If you find yourself overwriting, it might be partly because you have not comsidered the significance of the scene. Is it an important scene? Is it a reflective scene or an active scene? Where are we plot wise? Does the scene work without music? Some guiding principals - if there is motion, there is license to score. If people are standing, or sitting in a conversation after a scene with alot of motion, maybe it doesn’t need anything. Follow the plot points. Consider the tempo of the story arc. Consider if the actors are projecting, or are subdued. Carefully plot when the music starts when coming from silence, the in point is significant since you go from nothing to something. Many Directors are super sensitive to when you start a cue. Be ready to justify the start point. Often they might ask you to delay longer, or start earlier. They will have a ‘beat’ in their heads like when they were cutting with the video editors, and might have had something in mind prior to your input.

Also, it’s a unique skill to write sparse music where diverse instrumentation all fit together to tell a much larger story then each element would imply on its own. Music can be one of the support players in a bigger narrative and still have enormous impact.
 
I have a little tale to relate...

The first feature I scored was a documentary that centered around a particular individual. There's a poignant scene where the subject learns on camera that his mother, whom he only recently reconnected with after decades of estrangement, just passed away. In the scene, he speaks very frankly to the camera. It's raw but somewhat restrained - we feel his sense of loss and disappointment, but can see his deepest emotions are being held just under the surface.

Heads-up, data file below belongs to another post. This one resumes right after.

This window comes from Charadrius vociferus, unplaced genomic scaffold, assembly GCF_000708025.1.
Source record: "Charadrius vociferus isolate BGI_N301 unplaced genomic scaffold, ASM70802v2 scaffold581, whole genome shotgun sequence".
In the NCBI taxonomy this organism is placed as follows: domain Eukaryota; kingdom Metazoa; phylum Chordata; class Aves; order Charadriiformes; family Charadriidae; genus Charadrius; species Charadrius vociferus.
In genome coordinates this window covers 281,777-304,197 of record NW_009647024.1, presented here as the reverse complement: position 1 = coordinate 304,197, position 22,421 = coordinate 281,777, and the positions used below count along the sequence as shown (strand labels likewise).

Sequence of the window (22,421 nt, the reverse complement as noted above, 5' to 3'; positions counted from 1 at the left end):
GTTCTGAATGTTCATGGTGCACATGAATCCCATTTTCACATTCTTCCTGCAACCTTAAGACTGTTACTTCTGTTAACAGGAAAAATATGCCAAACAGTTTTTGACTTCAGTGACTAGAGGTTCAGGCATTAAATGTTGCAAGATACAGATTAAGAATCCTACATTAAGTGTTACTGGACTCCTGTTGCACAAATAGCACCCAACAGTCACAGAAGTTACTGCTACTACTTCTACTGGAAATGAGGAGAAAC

The director wasn't sure how to approach this scene musically, and was leaning towards no music. But I thought I knew better and told her I'd send something. Fortunately, I at least had enough sense not to step all over this fragile moment, so I just had some violins quietly hold a single high note throughout, while a music box chime played a few very sparsely placed notes. Nothing fancy, just simple and understated.

When the director watched the scene with the music, she cried, and I thought to myself, "Mission accomplished!" But my triumph was shortlived. The cue was ultimately removed from the final edit for a couple of important and critical reasons.

First, the director didn't want the audience to feel pity or sadness for the subject, she just wanted them to experience the honesty of the moment. My sentimental cue inappropriately manipulated the scene into a tearjerker moment, which was not the director's intent.

Second, and this was a big learning point for me, having no music, can be just as powerful as the most triumphant, bombastic, and exhilirating action cue. This scene already contained everything it needed. It was so intimate and genuine, that anything added would only distract from the honesty of the moment. In this case, there was no need for music to inform the audience how to feel.


So a pretty extreme example of "composing down" - the music started simple and small and went down to nothing :grin: It was a really powerful learning moment for me, and taught me to very deliberately identify the exact purpose and function of every cue I write, beginning with the question, "Does there even need to be music here?"
 
Last edited:
Top Bottom